In putting together the sensor, the upper silicon disc 1, shown in FIGS. 1 to 4, and the lower silicon disc 2, are first oriented with respect to each other in a configuration evident from FIGS. 3 and 4, by means of registry marks not shown in the drawing and then they are pressed against each other. The bump-contact beam 31 and the bump-contact piece 32 thereby reach into the etched trough 26 and finally touch the corresponding bump-contacts 25 and 29 that may, if desired, be tinned. By application of the usual pressure for producing bump connections, a mechanical connection of the upper silicon disc 1 with the lower silicon disc 2 is produced at the corresponding usual manufacturing temperature, with the result that at the same time an electrical connection is produced between the lower shield electrode 21 and the upper shield electrode 11. Since the latter respectively have contact with the upper silicon disc 1 and the lower silicon disc 2, the bump process also produces an electric connection of the silicon discs 1 and 2.
In order to insulate the electrodes disposed on the upper silicon disc 1, from the electrodes disposed on the lower silicon disc 2, an upper cover layer 37 is provided on the upper silicon disc 1 and the a lower cover layer 38 on the lower silicon disc 2. The cover layers 37 and 38 consist, for example, of silicon oxide deposited in the decomposition of silane vapor and, in addition to their function as insulators, also have the supplementary functions of a spacer and of a dielectric for the reference capacitor. The magnitude of the measurement capacitance and the maximum bending of the membrane 3 up to the point of contact with the inner counterelectrode 18 is determined, furthermore, by the thickness of the cover layers 37 and 38.
In the case of a modified embodiment not shown in the drawing, bumps can also be produced by the bump process at the connection areas, so that the connection leads can be constituted by tape bonding.
In another embodiment not shown in the drawing, the silicon dioxide layers 5 and 22 are replaced by p-n junctions and the conducting paths are replaced by diffusion zones. The production of the cover layers 37 and 38 can then take place partly or entirely by thermal oxidation. The disadvantage of such a design, however, is that no insulation against the silicon substrate remains at temperatures above 120° C. up to 150° C.
In place of aluminum, other metals can also be used, e.g., tungsten and platinum, in which case indium would be used as the connection metal in the bumps.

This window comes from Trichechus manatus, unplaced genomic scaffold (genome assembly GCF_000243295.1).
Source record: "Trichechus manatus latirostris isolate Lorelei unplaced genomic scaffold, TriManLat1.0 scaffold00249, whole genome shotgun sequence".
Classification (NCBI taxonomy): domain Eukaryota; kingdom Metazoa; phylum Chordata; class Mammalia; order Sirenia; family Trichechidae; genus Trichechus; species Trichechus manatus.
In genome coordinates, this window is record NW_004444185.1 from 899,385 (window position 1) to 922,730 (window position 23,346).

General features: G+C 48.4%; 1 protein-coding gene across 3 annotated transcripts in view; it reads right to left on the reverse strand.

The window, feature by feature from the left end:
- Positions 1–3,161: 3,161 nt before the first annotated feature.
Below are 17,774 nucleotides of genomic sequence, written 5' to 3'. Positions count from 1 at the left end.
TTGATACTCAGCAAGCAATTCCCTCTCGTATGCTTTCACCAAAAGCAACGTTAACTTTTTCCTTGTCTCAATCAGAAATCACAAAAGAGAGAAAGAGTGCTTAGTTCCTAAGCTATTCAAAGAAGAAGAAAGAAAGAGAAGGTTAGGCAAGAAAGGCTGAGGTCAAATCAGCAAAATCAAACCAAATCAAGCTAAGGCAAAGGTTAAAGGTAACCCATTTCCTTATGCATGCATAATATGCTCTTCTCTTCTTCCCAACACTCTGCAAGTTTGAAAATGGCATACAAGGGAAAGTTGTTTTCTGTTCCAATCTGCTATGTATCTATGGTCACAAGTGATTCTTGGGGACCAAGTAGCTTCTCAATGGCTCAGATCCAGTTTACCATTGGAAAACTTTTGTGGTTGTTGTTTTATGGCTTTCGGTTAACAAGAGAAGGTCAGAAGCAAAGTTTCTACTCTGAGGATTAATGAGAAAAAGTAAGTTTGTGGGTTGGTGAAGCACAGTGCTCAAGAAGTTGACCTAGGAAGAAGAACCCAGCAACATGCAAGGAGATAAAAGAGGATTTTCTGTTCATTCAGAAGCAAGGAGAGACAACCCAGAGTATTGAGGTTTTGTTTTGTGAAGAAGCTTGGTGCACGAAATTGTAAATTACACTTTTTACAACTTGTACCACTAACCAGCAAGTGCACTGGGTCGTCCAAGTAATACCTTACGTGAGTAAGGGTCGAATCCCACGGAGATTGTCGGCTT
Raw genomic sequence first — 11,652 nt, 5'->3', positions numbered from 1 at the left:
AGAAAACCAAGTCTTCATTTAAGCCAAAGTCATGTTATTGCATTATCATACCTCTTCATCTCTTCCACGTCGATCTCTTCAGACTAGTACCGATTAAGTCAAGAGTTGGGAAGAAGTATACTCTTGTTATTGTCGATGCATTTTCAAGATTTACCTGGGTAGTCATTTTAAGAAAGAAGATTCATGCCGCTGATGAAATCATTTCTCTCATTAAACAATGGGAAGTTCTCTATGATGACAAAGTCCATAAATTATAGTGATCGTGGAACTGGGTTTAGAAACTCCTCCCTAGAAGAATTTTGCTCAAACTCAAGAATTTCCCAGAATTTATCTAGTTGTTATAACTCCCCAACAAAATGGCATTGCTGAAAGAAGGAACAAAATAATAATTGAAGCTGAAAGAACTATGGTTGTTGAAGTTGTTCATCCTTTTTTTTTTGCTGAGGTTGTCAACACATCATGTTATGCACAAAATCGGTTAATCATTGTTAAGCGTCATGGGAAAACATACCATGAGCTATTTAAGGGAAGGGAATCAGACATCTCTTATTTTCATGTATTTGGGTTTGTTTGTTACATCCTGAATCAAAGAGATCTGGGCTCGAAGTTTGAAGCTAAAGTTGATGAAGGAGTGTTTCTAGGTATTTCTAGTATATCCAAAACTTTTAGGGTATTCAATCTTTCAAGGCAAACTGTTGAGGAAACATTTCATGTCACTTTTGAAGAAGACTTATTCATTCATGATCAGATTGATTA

Polycrystaline silicon can also be used instead of aluminum as electrode material, in which case a part of the polysilicon can be thermally oxidized and the cover layers can be formed partly or completely, which permits a more precise setting of the oxide thickness in case of exclusive use of thermal oxidation. In that way, furthermore, a higher operating temperature is also possible.
For better shielding, especially at higher temperaures, the silicon disc can be coated with polysilicon immediately after silicon etching.
As already mentioned above, in the bumping process, bumps can also be produced at the connection of the connection leads, so that tape bonding can be used for the lead connection.
Both absolute pressure and relative pressure measurements can be carried out with the pressure sensor abovedescribed. Whereas in the case of absolute pressure measurements the opening 28 is sealed shut, it connects with the reference pressure source through a vent channel in the case of relative pressure measurements. In the case of absolute pressure measurements, it is useful to put a glass cap bulb on the rim of the silicon disc 1 and to connect it to the silicon by anodic bonding.
The various electrodes of the pressure sensor are shown in an electric circuit diagram in FIG. 5. The measurement capacitor, composed of the measuring electrodes 7 and the inner counterelectrode 18, is interposed between the measurement electrode lead 10 and the counterelectrode lead 36. These two leads are thence connected, according to the evaluation circuit used, with a bridge circuit, an oscillator circuit or a charge and discharge circuit. The shield signal delivered by a guard voltage generator which has the same potential as that of the measurement electrode 7 or of the counterelectrode 18, is fed in through the shield lead 17. The capacitance of the reference capacitor is available between the reference lead 16 and the counterelectrode lead 36.
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|EP0389071A2 *||Jan 30, 1990||Sep 26, 1990||Dresser Industries Inc.||Method for fabricating semiconductor diaphragms|
|WO1997002592A2 *||May 31, 1996||Jan 23, 1997||Philips Electronics Nv||Power semiconductor devices|
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|U.S. Classification||361/283.1, 73/724|
|International Classification||G01L9/12, G01L9/00|
|Mar 5, 1990||FPAY||Fee payment|
Year of fee payment: 4
|Jan 31, 1994||FPAY||Fee payment|
Year of fee payment: 8
|Mar 6, 1998||FPAY||Fee payment|
Year of fee payment: 12